Now an argument can be made that you don't need a large attendance if the right people are there. It's "quality over quantity." Exhibitors don't want to see the "tire kickers." Exhibitors want to see the decision makers. I believe in 2019 the decision-makers were there for the most part.
Exhibitor David Kugel, senior sales manager for Consolidated Fibers, aptly summed up what I was hearing on the show floor. “IDEA is the most important show for us in the US.” Being held only once every 3 years and the only large show on nonwovens in North America, you need to be showing your products as an exhibitor at IDEA.
The non-decision makers, though, are important to attract, too. Sales and technical personnel need to keep up with what is being offered within the industry. They provide a network within the industry, giving and receiving needed market intelligence. And never ever underestimate the value of the relationship building that happens on a trade show floor. I'm not privy to the IDEA attendance list but I'm guessing it was these mid-level executives who were not in Miami Beach. Also missing were the students of the industry. If the show was in Georgia or the Carolinas near the textile schools, we'd probably have seen at least several hundred more students participating.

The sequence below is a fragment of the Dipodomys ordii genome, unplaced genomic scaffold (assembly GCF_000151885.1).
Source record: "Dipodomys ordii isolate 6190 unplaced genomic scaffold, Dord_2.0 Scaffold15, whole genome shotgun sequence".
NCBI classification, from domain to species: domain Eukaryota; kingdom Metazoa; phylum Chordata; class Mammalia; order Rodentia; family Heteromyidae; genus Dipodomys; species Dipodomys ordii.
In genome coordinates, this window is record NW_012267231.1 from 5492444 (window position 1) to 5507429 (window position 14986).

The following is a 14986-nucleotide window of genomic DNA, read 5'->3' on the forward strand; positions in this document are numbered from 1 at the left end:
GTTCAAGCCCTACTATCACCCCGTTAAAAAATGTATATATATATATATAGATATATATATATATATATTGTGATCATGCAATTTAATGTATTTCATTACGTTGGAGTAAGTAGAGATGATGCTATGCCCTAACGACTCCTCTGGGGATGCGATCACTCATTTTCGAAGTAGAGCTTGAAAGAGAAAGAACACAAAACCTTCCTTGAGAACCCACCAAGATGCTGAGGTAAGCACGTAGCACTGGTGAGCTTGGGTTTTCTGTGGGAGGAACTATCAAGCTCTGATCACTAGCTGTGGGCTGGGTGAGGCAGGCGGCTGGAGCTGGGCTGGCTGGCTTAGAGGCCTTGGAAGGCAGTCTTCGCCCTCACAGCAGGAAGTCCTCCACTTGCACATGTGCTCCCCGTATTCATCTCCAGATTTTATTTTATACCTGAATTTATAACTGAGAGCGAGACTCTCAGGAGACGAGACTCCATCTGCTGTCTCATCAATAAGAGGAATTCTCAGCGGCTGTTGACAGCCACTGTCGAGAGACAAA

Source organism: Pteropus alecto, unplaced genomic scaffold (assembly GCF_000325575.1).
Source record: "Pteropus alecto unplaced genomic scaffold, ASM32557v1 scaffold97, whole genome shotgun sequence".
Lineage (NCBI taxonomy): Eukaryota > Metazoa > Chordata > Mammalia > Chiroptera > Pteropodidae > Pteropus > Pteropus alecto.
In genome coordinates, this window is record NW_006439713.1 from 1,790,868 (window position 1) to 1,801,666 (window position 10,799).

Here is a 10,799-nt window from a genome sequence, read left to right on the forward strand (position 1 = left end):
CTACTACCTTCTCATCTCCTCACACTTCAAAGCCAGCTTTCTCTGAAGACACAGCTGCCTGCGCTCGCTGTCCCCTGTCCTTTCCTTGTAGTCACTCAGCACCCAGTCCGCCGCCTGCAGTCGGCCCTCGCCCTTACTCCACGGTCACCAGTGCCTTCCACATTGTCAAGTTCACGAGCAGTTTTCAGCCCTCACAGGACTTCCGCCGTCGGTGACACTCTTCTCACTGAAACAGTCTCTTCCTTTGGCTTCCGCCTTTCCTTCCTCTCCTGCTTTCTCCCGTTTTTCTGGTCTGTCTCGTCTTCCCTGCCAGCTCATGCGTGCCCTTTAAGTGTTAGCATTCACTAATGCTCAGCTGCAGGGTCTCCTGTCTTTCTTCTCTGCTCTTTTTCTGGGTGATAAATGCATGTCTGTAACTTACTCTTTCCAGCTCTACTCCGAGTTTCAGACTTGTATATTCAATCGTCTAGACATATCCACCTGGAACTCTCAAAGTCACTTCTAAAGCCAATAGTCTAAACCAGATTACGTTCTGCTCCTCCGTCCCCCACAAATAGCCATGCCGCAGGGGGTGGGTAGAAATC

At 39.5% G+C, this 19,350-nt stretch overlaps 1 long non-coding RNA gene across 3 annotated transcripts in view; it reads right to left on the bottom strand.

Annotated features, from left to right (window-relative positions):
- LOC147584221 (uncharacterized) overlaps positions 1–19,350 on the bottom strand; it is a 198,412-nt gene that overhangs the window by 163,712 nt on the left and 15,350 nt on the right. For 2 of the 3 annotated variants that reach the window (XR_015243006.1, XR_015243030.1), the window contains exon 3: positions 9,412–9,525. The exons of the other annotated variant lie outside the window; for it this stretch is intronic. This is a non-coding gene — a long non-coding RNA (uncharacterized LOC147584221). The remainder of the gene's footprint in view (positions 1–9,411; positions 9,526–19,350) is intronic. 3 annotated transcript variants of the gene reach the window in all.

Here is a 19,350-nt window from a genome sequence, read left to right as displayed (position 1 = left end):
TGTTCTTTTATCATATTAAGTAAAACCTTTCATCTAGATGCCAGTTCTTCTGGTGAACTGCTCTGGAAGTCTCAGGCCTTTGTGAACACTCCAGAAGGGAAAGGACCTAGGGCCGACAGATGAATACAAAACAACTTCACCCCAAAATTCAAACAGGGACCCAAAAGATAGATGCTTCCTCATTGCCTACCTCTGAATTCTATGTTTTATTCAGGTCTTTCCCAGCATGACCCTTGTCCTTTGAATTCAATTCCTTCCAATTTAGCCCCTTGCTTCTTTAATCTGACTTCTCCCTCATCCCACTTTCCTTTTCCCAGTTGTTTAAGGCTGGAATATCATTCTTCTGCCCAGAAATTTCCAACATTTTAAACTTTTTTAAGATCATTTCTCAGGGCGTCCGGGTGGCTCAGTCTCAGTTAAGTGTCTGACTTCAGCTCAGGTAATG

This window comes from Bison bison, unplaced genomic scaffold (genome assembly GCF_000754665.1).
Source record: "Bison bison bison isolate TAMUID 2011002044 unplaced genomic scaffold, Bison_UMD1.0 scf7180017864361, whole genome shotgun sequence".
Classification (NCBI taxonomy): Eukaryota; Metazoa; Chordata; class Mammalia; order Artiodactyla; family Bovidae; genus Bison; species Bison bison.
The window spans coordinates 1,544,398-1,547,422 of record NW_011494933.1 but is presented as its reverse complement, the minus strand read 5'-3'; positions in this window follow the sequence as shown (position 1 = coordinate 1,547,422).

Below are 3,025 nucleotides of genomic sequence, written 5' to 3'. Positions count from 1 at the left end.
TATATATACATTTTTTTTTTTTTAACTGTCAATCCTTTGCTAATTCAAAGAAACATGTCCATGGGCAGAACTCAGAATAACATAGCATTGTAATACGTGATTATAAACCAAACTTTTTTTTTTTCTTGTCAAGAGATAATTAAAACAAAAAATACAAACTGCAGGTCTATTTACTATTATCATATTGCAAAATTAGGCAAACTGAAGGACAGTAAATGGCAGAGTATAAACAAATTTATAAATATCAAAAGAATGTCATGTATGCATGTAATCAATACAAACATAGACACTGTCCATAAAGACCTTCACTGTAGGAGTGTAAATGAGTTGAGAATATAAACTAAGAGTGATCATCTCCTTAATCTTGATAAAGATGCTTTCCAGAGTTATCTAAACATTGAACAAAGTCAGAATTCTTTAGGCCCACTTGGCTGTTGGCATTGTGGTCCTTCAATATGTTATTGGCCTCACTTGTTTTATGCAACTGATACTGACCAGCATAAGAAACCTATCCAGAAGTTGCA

It made sense back in 2001 to put the IDEA show in Miami Beach, gateway to South America. We can do the analysis until we have paralysis; however, plain and simple, what does your gut tell you? Does it still make sense to keep the show in Miami Beach?
The location angst I have with Miami Beach is mute for 2022. IDEA22 is already scheduled to be there. If it is still possible for 2025, perhaps now is the time for analysis and maybe bold decisions.
All things change. Success is based on fluid factors. Again, I’m not privy to the data or influencing issues which may go into the decision to remain in South Florida beyond 2022. Key demographics that haven't been published include what countries and regions were represented at the show, and the number of companies participating.
It just seems pretty simple to me: If the show’s intent is to grow larger with more visitors and more exhibitors, it needs to move.
I’m confident there is a good management team in place at INDA, and they will look carefully at the location issue. Posted April 5, 2019